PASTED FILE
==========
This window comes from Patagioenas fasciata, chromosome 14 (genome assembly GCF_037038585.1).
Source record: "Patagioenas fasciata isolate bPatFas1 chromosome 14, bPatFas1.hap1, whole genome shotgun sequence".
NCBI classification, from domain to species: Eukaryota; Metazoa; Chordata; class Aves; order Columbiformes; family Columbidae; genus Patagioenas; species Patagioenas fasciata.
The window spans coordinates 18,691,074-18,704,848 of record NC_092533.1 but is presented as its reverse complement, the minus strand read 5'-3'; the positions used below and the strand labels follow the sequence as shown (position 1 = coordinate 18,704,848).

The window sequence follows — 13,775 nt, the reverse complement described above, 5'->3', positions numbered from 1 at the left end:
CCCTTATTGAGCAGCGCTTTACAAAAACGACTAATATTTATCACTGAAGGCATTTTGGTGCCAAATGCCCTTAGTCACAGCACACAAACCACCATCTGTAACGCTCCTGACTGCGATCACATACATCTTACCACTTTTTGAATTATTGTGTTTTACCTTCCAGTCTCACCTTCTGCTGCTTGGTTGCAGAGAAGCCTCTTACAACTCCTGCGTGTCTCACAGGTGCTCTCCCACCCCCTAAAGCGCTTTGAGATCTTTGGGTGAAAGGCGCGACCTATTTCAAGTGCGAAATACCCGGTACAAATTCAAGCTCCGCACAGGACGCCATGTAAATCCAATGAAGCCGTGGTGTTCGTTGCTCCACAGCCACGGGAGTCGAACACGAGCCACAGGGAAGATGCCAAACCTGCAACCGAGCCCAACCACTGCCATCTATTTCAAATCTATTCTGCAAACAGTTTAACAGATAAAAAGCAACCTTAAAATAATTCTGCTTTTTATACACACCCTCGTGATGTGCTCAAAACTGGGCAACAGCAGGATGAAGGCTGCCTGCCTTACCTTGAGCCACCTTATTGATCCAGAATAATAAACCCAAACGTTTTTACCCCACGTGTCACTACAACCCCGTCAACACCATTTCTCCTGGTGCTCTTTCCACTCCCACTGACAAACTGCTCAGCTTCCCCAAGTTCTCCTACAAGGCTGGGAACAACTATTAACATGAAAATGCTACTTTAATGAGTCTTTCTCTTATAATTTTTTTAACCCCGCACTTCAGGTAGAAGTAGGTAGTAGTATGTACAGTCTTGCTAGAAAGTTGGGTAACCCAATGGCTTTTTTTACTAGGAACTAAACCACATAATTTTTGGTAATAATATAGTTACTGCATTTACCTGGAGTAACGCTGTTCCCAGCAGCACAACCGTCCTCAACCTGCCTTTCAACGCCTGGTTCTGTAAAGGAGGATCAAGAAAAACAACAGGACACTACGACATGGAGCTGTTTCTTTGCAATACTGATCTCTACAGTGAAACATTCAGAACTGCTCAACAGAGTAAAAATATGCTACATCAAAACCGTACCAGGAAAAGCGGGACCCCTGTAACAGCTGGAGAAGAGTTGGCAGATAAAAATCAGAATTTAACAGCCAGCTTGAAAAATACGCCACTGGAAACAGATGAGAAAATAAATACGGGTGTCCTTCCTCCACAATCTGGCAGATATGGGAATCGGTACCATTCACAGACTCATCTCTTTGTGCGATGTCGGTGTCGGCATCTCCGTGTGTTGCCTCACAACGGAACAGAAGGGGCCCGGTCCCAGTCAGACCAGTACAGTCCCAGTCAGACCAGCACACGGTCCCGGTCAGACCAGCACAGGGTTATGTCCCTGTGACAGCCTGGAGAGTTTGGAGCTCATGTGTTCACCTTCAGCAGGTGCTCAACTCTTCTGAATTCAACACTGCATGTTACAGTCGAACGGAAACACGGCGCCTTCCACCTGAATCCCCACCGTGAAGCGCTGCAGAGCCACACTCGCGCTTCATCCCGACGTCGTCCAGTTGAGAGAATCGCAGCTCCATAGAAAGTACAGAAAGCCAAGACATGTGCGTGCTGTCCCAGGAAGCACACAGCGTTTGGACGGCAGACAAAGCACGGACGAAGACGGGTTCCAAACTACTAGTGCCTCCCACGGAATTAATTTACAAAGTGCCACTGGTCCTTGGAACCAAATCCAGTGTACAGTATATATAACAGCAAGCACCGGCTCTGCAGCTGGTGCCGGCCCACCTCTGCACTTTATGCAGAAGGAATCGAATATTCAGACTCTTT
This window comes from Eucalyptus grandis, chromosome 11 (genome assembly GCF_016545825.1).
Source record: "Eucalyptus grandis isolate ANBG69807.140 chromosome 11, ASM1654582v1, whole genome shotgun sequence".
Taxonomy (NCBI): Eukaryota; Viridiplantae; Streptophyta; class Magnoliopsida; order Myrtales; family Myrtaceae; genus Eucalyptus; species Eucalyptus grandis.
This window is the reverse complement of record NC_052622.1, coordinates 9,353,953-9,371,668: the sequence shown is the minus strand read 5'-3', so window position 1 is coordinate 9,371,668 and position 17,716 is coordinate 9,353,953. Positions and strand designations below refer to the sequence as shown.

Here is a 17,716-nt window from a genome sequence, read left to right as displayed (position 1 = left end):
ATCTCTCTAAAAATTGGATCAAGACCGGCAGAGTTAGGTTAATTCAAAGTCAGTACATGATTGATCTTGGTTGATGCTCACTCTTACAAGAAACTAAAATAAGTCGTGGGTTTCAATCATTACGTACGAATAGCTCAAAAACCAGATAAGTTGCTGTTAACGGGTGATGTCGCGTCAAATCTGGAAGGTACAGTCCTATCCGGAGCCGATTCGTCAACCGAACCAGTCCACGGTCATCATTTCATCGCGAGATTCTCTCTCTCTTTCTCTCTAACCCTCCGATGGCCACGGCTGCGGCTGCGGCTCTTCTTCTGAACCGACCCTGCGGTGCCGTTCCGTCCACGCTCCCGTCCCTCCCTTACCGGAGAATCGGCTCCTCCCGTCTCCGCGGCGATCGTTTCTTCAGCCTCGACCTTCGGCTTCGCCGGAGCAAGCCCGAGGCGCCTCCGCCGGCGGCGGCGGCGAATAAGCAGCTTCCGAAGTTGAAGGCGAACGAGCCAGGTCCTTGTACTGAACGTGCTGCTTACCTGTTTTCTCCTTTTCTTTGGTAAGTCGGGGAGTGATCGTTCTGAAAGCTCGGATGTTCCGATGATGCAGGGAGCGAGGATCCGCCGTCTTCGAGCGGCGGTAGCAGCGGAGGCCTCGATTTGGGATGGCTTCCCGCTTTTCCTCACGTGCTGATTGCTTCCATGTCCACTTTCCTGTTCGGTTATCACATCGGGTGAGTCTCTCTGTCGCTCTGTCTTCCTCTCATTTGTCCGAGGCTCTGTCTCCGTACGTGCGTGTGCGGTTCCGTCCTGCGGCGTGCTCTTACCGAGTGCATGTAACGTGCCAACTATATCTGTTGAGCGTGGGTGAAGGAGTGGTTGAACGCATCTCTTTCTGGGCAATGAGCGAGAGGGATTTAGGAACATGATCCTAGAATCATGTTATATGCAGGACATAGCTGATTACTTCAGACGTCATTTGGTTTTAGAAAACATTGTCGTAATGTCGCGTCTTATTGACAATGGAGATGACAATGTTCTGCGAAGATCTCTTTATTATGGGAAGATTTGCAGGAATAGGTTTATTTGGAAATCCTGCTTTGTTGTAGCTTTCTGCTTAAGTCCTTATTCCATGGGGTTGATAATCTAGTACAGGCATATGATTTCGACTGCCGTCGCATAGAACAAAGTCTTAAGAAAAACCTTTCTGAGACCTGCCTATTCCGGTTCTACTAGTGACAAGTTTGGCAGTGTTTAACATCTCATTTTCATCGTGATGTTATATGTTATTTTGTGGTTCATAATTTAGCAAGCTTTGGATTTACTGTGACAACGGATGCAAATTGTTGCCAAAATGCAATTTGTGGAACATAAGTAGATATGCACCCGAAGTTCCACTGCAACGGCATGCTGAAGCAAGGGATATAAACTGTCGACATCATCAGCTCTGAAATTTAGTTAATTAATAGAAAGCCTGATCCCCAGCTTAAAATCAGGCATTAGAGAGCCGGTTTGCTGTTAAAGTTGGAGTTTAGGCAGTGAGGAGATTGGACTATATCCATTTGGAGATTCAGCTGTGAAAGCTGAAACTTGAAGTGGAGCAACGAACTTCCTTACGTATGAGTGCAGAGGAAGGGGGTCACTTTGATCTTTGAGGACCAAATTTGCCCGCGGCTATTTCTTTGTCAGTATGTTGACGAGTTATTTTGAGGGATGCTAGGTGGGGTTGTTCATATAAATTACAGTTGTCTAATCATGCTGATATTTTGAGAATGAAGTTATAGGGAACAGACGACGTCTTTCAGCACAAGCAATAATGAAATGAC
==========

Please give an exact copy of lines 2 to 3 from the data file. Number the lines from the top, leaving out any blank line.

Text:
Source record: "Patagioenas fasciata isolate bPatFas1 chromosome 14, bPatFas1.hap1, whole genome shotgun sequence".
NCBI classification, from domain to species: Eukaryota; Metazoa; Chordata; class Aves; order Columbiformes; family Columbidae; genus Patagioenas; species Patagioenas fasciata.